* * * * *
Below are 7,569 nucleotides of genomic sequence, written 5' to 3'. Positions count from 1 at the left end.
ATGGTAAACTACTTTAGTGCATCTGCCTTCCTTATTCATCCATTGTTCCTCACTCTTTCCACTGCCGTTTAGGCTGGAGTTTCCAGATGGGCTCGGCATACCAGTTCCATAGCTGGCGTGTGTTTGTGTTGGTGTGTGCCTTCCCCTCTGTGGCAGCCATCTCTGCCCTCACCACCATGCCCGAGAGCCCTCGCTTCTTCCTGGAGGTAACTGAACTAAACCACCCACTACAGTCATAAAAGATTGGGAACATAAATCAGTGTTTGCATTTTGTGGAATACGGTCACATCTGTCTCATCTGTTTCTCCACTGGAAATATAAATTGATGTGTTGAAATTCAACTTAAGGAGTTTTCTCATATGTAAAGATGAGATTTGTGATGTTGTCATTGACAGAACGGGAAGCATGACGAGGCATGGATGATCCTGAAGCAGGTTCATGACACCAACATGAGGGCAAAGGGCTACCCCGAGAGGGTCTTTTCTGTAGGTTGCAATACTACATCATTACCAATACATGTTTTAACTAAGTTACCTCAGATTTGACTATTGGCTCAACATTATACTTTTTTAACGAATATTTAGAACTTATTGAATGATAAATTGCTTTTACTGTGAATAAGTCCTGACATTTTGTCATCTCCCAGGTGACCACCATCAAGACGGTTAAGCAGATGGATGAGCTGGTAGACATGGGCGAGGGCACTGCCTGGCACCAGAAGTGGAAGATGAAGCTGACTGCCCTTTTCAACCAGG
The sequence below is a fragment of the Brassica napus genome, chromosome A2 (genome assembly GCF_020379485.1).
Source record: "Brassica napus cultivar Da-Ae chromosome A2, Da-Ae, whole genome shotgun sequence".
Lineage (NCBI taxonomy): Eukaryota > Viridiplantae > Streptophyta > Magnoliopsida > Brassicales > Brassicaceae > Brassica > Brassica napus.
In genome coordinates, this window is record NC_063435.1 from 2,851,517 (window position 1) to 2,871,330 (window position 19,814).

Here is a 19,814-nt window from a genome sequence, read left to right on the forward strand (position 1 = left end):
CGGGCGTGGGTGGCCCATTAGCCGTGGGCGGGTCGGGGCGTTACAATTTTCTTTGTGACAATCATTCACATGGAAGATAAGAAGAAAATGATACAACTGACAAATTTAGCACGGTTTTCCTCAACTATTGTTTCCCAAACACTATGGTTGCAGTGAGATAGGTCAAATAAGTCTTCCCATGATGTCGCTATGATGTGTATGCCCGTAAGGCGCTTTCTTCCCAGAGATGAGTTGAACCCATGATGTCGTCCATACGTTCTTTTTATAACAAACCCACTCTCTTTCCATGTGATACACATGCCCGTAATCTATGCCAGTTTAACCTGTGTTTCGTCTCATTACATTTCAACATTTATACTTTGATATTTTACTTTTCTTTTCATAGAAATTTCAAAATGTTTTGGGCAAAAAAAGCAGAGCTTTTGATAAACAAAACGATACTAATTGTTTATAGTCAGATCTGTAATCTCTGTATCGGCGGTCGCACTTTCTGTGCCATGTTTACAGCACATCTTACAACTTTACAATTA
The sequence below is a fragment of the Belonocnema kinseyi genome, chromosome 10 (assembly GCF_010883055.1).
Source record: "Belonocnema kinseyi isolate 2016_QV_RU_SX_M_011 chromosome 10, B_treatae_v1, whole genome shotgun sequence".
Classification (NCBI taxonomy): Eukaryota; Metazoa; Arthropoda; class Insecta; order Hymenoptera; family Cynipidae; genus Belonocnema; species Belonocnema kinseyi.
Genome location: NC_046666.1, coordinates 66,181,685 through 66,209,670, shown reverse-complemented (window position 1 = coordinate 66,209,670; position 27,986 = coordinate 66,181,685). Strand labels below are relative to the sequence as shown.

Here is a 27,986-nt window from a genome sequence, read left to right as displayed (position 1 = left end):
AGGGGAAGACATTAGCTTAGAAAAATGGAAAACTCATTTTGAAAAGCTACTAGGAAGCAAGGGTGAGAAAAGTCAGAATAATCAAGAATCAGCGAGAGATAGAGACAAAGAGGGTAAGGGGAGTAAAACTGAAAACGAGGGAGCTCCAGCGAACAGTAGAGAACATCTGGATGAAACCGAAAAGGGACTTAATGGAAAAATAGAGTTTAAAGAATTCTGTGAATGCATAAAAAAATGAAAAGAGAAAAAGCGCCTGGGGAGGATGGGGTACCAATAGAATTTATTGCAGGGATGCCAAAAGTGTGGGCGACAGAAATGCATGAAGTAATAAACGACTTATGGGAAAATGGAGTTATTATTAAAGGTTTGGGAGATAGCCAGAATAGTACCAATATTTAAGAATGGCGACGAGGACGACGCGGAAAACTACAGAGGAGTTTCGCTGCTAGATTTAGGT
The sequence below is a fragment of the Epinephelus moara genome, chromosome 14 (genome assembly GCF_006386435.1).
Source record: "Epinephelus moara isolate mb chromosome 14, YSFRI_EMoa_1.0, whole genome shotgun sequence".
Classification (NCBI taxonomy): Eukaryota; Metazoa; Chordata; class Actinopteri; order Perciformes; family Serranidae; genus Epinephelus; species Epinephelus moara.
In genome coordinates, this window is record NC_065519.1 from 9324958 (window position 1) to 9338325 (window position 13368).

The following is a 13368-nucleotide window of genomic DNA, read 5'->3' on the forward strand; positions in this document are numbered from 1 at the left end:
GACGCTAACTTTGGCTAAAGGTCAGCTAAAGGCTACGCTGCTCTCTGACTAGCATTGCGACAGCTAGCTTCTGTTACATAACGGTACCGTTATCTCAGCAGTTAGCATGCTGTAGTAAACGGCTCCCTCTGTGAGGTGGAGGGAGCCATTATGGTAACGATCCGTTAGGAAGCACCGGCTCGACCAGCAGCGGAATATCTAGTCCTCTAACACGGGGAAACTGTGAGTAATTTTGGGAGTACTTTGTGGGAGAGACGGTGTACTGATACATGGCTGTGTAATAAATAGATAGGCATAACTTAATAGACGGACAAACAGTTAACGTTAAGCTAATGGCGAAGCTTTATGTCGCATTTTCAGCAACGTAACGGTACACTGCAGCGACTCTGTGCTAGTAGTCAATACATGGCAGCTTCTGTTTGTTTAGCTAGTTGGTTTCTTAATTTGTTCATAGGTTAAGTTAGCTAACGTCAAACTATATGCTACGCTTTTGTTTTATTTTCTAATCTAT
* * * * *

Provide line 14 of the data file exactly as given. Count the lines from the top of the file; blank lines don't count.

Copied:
AGGGGAAGACATTAGCTTAGAAAAATGGAAAACTCATTTTGAAAAGCTACTAGGAAGCAAGGGTGAGAAAAGTCAGAATAATCAAGAATCAGCGAGAGATAGAGACAAAGAGGGTAAGGGGAGTAAAACTGAAAACGAGGGAGCTCCAGCGAACAGTAGAGAACATCTGGATGAAACCGAAAAGGGACTTAATGGAAAAATAGAGTTTAAAGAATTCTGTGAATGCATAAAAAAATGAAAAGAGAAAAAGCGCCTGGGGAGGATGGGGTACCAATAGAATTTATTGCAGGGATGCCAAAAGTGTGGGCGACAGAAATGCATGAAGTAATAAACGACTTATGGGAAAATGGAGTTATTATTAAAGGTTTGGGAGATAGCCAGAATAGTACCAATATTTAAGAATGGCGACGAGGACGACGCGGAAAACTACAGAGGAGTTTCGCTGCTAGATTTAGGT